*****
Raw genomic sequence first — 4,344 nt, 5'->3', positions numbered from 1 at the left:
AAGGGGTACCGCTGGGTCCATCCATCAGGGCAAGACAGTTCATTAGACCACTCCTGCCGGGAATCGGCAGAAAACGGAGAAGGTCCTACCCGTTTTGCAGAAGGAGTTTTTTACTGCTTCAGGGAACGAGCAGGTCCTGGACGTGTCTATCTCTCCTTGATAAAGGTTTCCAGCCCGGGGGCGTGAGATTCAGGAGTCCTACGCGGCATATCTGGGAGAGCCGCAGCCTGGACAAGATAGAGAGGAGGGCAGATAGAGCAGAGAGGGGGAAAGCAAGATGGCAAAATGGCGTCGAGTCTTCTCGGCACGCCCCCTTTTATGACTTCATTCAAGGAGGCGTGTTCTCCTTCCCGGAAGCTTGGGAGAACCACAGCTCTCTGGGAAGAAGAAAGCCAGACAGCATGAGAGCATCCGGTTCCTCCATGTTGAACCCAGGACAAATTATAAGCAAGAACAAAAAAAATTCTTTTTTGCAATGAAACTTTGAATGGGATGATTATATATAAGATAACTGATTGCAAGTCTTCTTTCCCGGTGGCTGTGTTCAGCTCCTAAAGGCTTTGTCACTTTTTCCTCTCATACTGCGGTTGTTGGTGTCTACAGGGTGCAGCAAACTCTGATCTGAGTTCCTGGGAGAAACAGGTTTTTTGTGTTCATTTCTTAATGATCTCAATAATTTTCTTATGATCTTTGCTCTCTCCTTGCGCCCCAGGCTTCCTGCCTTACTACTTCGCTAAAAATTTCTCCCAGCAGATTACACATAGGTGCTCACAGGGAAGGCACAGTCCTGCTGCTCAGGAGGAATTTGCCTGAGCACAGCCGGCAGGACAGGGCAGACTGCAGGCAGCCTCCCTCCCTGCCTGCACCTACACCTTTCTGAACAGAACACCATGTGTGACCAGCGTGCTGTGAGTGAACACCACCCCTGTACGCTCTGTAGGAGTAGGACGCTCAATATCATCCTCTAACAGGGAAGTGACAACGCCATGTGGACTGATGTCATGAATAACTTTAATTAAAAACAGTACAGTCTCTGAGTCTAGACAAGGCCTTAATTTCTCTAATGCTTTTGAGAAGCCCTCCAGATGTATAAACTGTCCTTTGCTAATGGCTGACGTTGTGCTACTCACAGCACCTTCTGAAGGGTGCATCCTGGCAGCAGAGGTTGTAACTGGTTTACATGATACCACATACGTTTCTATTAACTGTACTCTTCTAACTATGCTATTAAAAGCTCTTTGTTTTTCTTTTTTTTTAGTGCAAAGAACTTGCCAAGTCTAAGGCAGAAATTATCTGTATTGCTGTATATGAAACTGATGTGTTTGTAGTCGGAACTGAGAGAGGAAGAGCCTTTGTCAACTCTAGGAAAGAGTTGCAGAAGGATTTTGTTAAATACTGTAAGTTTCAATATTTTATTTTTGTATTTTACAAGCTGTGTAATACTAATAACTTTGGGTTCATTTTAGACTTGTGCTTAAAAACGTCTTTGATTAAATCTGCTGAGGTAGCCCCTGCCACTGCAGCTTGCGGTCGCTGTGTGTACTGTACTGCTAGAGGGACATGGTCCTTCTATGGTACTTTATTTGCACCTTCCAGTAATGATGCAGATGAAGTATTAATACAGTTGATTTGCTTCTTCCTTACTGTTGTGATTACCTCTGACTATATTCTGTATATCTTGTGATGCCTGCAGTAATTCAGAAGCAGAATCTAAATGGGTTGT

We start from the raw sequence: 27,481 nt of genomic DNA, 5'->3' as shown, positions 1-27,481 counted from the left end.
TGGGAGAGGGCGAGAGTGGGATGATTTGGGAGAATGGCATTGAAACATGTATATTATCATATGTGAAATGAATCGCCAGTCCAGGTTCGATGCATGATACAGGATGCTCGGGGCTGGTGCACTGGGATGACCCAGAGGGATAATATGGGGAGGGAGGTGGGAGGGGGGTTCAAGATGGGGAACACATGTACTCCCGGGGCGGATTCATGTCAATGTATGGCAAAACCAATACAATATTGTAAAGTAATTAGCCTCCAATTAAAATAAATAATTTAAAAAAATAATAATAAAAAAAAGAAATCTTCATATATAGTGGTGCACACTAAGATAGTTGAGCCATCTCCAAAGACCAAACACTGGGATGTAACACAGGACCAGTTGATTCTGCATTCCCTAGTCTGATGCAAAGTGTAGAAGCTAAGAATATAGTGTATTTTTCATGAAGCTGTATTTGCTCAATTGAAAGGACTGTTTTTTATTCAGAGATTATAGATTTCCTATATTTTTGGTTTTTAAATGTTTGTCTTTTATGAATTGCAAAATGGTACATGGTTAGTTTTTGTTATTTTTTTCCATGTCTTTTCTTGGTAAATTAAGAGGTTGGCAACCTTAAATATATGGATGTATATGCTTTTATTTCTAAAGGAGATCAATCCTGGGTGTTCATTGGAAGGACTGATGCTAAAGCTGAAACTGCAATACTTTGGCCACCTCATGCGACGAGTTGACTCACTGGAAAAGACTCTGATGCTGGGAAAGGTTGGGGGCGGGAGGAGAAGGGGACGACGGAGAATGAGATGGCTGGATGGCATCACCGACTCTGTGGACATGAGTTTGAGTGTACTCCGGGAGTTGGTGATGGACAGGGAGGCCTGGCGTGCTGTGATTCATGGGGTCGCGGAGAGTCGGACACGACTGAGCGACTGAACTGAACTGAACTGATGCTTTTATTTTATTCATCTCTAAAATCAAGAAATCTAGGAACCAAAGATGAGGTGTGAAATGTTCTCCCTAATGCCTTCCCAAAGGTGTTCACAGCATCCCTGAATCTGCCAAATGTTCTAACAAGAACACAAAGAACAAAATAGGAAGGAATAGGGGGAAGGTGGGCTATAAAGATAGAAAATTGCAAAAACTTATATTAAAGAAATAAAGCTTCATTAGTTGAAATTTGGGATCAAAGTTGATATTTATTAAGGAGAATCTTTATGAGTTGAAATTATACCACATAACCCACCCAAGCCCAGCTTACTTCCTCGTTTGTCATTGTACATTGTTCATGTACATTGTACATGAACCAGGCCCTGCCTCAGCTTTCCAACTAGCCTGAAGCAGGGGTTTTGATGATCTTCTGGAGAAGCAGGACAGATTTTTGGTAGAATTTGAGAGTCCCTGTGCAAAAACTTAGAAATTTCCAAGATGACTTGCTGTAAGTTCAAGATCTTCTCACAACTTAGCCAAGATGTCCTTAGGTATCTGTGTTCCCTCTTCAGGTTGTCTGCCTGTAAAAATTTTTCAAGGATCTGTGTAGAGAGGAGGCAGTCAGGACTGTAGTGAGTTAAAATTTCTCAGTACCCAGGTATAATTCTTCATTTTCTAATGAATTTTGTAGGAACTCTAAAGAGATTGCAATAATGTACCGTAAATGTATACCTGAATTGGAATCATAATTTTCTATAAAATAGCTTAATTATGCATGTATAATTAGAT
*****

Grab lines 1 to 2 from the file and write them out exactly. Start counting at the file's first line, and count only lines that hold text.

Raw genomic sequence first — 4,344 nt, 5'->3', positions numbered from 1 at the left:
AAGGGGTACCGCTGGGTCCATCCATCAGGGCAAGACAGTTCATTAGACCACTCCTGCCGGGAATCGGCAGAAAACGGAGAAGGTCCTACCCGTTTTGCAGAAGGAGTTTTTTACTGCTTCAGGGAACGAGCAGGTCCTGGACGTGTCTATCTCTCCTTGATAAAGGTTTCCAGCCCGGGGGCGTGAGATTCAGGAGTCCTACGCGGCATATCTGGGAGAGCCGCAGCCTGGACAAGATAGAGAGGAGGGCAGATAGAGCAGAGAGGGGGAAAGCAAGATGGCAAAATGGCGTCGAGTCTTCTCGGCACGCCCCCTTTTATGACTTCATTCAAGGAGGCGTGTTCTCCTTCCCGGAAGCTTGGGAGAACCACAGCTCTCTGGGAAGAAGAAAGCCAGACAGCATGAGAGCATCCGGTTCCTCCATGTTGAACCCAGGACAAATTATAAGCAAGAACAAAAAAAATTCTTTTTTGCAATGAAACTTTGAATGGGATGATTATATATAAGATAACTGATTGCAAGTCTTCTTTCCCGGTGGCTGTGTTCAGCTCCTAAAGGCTTTGTCACTTTTTCCTCTCATACTGCGGTTGTTGGTGTCTACAGGGTGCAGCAAACTCTGATCTGAGTTCCTGGGAGAAACAGGTTTTTTGTGTTCATTTCTTAATGATCTCAATAATTTTCTTATGATCTTTGCTCTCTCCTTGCGCCCCAGGCTTCCTGCCTTACTACTTCGCTAAAAATTTCTCCCAGCAGATTACACATAGGTGCTCACAGGGAAGGCACAGTCCTGCTGCTCAGGAGGAATTTGCCTGAGCACAGCCGGCAGGACAGGGCAGACTGCAGGCAGCCTCCCTCCCTGCCTGCACCTACACCTTTCTGAACAGAACACCATGTGTGACCAGCGTGCTGTGAGTGAACACCACCCCTGTACGCTCTGTAGGAGTAGGACGCTCAATATCATCCTCTAACAGGGAAGTGACAACGCCATGTGGACTGATGTCATGAATAACTTTAATTAAAAACAGTACAGTCTCTGAGTCTAGACAAGGCCTTAATTTCTCTAATGCTTTTGAGAAGCCCTCCAGATGTATAAACTGTCCTTTGCTAATGGCTGACGTTGTGCTACTCACAGCACCTTCTGAAGGGTGCATCCTGGCAGCAGAGGTTGTAACTGGTTTACATGATACCACATACGTTTCTATTAACTGTACTCTTCTAACTATGCTATTAAAAGCTCTTTGTTTTTCTTTTTTTTTAGTGCAAAGAACTTGCCAAGTCTAAGGCAGAAATTATCTGTATTGCTGTATATGAAACTGATGTGTTTGTAGTCGGAACTGAGAGAGGAAGAGCCTTTGTCAACTCTAGGAAAGAGTTGCAGAAGGATTTTGTTAAATACTGTAAGTTTCAATATTTTATTTTTGTATTTTACAAGCTGTGTAATACTAATAACTTTGGGTTCATTTTAGACTTGTGCTTAAAAACGTCTTTGATTAAATCTGCTGAGGTAGCCCCTGCCACTGCAGCTTGCGGTCGCTGTGTGTACTGTACTGCTAGAGGGACATGGTCCTTCTATGGTACTTTATTTGCACCTTCCAGTAATGATGCAGATGAAGTATTAATACAGTTGATTTGCTTCTTCCTTACTGTTGTGATTACCTCTGACTATATTCTGTATATCTTGTGATGCCTGCAGTAATTCAGAAGCAGAATCTAAATGGGTTGT